Bankruptcy vs Insolvency and How It Applies to You

Understanding bankruptcy vs insolvency will help you get a better idea of what liquidation entails. Insolvency comes before liquidation or bankruptcy. That being said, a business can be liquidated voluntarily by its directors, members, or shareholders, even if it is profitable and solvent. This can be done once a business has served its purpose and is no longer required. You can even liquidate a shelf company to prevent any legal action against the entity in future.

Bankruptcy and liquidation have something in common – insolvency. If the business liabilities exceed its assets, it is insolvent and, by law, must stop trading. If the business cannot pay its bills, it is insolvent. If an individual cannot pay their debts when they are due, the individual or natural person is insolvent. However, the individual and the business must apply for the status of bankruptcy. In the case of a business, the process is called liquidation. When it is a natural person, it is called sequestration.

At What Point Is the Business Unable to Pay Its Bills?

The insolvency attorneys consider the business cash flow to determine when the company or business could no longer pay its bills. The same holds true for the individual. Bank statements and bills from creditors, in addition to the individual’s asset list and earnings, are inspected to determine whether the individual is indeed insolvent and needs to apply for voluntary sequestration or file for bankruptcy.

Signs of insolvency for a business include several and ongoing losses, overdue taxes, ratio of debt or liabilities to business assets, not having access to finance to pay off the debt or to continue trade, not being able to get more equity capital, supplier payment demands before any further goods will be delivered, dishonoured cheques, returned debit orders, payments to creditors not corresponding to invoices, and the inability to produce financial information to show the exact financial state of the business for a specific date. Tell-tale signs of insolvency for an individual are late payments to creditors, rounded figures of payments not corresponding to the creditor statements or invoices, transferring of money from one account to another in order to make payments or to have cash available, missed debt payments, creditors remaining unpaid, the inability to get more finance, or at least debt consolidation assistance, overdue taxes, and returned debit orders.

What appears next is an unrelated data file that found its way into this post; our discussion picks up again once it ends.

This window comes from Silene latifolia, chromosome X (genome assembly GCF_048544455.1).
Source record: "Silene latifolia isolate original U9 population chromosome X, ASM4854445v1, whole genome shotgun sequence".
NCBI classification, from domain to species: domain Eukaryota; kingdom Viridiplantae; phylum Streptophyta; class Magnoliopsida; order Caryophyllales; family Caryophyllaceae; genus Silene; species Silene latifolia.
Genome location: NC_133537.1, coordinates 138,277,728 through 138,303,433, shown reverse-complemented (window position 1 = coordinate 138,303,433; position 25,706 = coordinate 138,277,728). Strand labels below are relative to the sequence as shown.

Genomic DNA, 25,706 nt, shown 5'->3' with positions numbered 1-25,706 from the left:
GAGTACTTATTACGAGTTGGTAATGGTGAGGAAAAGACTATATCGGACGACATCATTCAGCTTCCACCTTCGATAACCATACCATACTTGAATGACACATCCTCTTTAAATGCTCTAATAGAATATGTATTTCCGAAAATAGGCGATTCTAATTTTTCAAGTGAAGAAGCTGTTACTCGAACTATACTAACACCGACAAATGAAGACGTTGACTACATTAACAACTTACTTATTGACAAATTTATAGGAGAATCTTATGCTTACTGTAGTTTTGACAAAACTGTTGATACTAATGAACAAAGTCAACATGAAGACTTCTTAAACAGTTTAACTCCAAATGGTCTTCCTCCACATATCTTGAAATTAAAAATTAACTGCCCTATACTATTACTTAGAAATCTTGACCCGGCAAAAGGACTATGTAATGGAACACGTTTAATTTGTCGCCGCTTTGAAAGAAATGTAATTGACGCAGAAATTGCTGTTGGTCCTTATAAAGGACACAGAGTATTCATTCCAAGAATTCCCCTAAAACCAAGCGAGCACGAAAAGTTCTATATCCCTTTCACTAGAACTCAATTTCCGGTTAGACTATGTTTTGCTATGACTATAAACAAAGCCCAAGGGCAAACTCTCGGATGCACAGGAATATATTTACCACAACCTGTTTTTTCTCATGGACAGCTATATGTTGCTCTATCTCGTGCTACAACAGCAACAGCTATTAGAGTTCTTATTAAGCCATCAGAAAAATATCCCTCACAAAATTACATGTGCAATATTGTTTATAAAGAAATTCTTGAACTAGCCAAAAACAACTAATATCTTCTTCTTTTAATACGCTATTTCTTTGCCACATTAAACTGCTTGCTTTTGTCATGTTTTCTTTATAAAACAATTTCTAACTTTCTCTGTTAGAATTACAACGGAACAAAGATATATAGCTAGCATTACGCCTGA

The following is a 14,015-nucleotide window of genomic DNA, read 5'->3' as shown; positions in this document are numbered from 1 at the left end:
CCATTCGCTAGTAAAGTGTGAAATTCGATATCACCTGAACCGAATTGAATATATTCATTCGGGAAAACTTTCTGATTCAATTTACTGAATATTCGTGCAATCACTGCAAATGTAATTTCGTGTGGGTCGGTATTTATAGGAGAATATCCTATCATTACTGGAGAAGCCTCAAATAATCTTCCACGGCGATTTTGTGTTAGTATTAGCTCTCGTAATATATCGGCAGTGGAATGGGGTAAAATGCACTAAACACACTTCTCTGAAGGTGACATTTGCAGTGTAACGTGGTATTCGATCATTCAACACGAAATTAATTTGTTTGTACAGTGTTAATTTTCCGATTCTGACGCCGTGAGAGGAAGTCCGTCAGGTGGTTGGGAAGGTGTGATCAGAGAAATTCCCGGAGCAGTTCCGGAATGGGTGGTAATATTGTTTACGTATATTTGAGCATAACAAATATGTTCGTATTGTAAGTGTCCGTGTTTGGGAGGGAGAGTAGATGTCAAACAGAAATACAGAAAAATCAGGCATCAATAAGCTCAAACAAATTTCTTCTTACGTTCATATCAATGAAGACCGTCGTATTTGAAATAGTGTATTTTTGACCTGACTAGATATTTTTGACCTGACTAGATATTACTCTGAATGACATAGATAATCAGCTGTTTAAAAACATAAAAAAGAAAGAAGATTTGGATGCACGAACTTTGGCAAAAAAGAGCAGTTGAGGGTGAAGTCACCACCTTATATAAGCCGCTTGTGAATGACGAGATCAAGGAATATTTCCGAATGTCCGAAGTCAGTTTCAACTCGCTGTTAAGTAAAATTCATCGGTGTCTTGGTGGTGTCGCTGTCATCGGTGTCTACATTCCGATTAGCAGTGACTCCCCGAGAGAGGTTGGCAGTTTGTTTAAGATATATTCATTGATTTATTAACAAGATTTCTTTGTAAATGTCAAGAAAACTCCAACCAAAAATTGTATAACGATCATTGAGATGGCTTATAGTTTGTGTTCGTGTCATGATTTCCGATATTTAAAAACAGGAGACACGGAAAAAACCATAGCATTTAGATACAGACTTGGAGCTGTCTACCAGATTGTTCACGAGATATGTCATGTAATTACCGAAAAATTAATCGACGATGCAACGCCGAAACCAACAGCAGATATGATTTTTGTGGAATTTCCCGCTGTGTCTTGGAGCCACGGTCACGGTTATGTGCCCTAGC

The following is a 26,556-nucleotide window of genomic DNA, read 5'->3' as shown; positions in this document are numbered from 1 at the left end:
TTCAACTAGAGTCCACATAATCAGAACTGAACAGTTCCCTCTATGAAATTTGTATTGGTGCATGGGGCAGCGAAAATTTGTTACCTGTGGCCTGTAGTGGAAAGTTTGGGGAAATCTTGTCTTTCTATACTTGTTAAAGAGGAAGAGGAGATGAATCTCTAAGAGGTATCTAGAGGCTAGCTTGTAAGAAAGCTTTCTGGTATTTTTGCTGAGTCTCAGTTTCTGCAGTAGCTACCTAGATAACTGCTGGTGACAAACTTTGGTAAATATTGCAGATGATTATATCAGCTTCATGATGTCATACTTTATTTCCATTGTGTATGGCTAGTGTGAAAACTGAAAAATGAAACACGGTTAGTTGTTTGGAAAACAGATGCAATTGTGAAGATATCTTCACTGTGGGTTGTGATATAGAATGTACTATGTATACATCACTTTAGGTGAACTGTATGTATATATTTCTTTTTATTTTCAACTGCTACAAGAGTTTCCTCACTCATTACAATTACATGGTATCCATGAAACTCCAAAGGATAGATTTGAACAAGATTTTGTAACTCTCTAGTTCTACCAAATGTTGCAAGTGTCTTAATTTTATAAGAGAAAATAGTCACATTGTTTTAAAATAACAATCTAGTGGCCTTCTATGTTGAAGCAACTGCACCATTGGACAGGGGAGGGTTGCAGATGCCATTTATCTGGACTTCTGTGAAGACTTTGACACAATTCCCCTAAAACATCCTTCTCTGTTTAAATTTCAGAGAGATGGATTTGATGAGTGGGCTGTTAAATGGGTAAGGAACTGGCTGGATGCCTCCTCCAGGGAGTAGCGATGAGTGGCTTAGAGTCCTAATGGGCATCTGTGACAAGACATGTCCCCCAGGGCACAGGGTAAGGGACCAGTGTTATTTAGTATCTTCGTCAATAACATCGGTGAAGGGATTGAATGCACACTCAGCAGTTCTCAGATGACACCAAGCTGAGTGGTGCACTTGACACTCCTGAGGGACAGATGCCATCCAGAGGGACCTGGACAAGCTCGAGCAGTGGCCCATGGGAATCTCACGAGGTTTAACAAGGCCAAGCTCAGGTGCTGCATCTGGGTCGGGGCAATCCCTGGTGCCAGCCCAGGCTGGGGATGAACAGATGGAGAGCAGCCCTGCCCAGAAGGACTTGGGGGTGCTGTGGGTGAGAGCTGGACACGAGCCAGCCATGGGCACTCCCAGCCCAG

In South Africa, the natural person filing for bankruptcy, and thus insolvency status, entails a High Court application. However, the Court only grants a sequestration request if the person can prove that they really are insolvent and if they have immovable property or other large assets that can be sold on auction, and the benefits from this can be distributed amongst the creditors. The creditors must thus be able to receive enough benefit. If the individual does not have enough assets, they should rather apply for debt review or administration, depending on their income. For debt review, the individual must still have an income, as monthly repayment of the debt at a lower interest rate through a consolidated payment amount must be done. However, the debt must be more than a specific amount.

When it comes to a business, filing for bankruptcy entails an application to the High Court for immediate relief through the granting of a provisional order. The creditors are notified of the Court return date and have one month to lodge their opposition to the liquidation. If no opposition is lodged, the liquidation is granted on the return date. For the individual, the process is more complicated. The creditors must be notified of the intention before the court date. The unencumbered assets form part of the insolvent estate including the individual’s vehicles and appliances, electronic equipment, garden equipment, and furniture. It is possible to purchase the vehicle and the furniture from the estate, ensuring that the individual does not end up without any furniture or means of transport. Children’s assets are not included in the insolvent estate.

If the individual is married in community of property, the spouse’s assets also form part of the insolvent estate. If not, only the assets of the applicant are included in the insolvent estate. The question of bankruptcy vs insolvency is a complex issue, but our attorneys will explain the process for liquidation or sequestration in detail at the initial client meeting.